As it is broadly understood, mental health refers to a state of emotional well being or a sense of wellness.
Our sense of well-being comes from factors such as being able to enjoy life, have a sense of worth or self-esteem, take care of ourselves properly through nutrition and exercise, develop meaningful relationships, problem solve, deal with stress or have a sense of purpose in life. Counselling at The Listening Tree falls within this broader understanding of mental or emotional health.
Counselling for us is a collaborative effort by both the individual and the counselor. This means both parties need to put in time, effort and resources into making it work. The goals and methods used are discussed and agreed upon by both parties. It is the counselor's responsibility not to impose his/her point of view, to stay impartial and to suggest the best techniques available. The individual, in turn, needs to take responsibility for implementing the changes that he/she wishes to make.
Counselling is a process, one that involves time and effort. Making changes in the way you think or feel may take time. Some people may attend just one or two sessions and gain an insight that will provide immediate relief. Others may need to attend many more sessions.
Counselling is a relationship of trust. An individual needs to feel understood, accepted and a connection with his/her counselor. Real progress is made when the individual is secure and comfortable enough in the relationship to open up. The quality of the relationship that develops is critical for success in counselling.
People often find themselves struggling to cope with the multiple demands of work and home in today’s complex world. We are parent, spouse, child, employee, boss, friend, co-worker, teacher or student all at the same time. We feel a lot of pressure and stress from the various responsibilities and expectations placed upon us in these roles. If you feel burnt out and exhausted by the stress you are experiencing, either in your roles at work or at home, you may wish to reach out to someone who can help you cope better.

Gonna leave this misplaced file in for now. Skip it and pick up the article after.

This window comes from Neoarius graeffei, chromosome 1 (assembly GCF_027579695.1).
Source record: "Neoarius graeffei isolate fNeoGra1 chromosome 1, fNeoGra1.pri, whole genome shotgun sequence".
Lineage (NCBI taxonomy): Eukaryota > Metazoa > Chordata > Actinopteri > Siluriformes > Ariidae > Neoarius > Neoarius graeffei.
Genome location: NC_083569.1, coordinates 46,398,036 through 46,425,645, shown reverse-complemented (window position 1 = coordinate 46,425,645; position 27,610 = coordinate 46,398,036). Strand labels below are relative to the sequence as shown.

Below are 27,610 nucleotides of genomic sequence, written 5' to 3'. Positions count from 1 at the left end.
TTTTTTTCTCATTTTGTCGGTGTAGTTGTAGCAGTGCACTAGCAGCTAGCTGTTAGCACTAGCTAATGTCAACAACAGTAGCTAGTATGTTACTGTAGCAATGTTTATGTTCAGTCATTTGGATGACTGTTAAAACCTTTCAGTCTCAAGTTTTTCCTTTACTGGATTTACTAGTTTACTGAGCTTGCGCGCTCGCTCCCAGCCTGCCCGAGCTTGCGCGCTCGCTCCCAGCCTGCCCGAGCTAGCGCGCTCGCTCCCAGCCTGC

Our loved ones can bring us both joy and pain. If you are struggling within a significant relationship, you may wish to reach out to someone who can help you sort out your priorities and establish your own identity in relation to others.
You may have a specific reason to be unhappy or maybe you are experiencing a general dissatisfaction with life. Whatever the reason, you may find it hard to make people understand what you are going through. If you’ve got the blues that stay around for extended periods of time, you may wish to reach out to someone who can help you feel better.
These are just a few examples of the kind of emotional difficulties we face in our daily lives. If you are going through any kind of personal difficulty and feel you have reached a point where you cannot cope, please reach out for help. You can always approach your family or friends but if that is not helping, you may wish to approach a counselor.
Childhood, adolescence and young adulthood can be challenging as this is a period of great transformation. This is a time when both the body and the mind are undergoing a lot of changes
with each stage of growth having its own set of needs and challenges. As children grow they have to cope with not only hormonal changes, brain development and growth spurts but also
various academic, social and peer challenges as well. It is a time of both excitement and uncertainty. Children and young people are often experimenting with new identities or
ideologies, exploring different relationships with people, trying to test their limits or explore their options. Parents and families may find these changes challenging to cope with as well.
As a parent, you may have noticed how your son or daughter is behaving differently and wondered what is going on. You may be sitting with that nagging feeling that something is
bothering your child but you are unable to pinpoint what it could be. You may feel unsure about how to handle the changes your child is going through. Are you supposed to discipline your child or support them in some other way? It is normal for every parent to be faced with these thoughts at some point or the other.
Every child is a wonderful yet different individual. They perhaps perceive life differently than adults do. As adults, we need to keep an open and supportive attitude when it comes to the many challenges of growing up and becoming an adult. Sometimes, a child or young person maybe
unwilling or unable to talk to parents or family about what is troubling them. If you feel you require additional support in helping your son or daughter cope with the changes they are
undergoing, you may wish to consult a counsellor.
We, the counsellors of The Listening Tree provide you with a safe, non-judgemental and
confidential space for you and your child. We can assist children, adolescents and young people
cope with a multitude of challenges such as dealing with divorce or separation, any kind of abuse, bedwetting, bullying, sibling rivalry, school-related problems, self-confidence, anxiety, coping with peer pressure, making friends, communication or managing stress.
As a parent, you may have a lot of questions about ending your child for counselling. You can
meet any of our counsellors to discuss your concerns and to find out more about how the process works.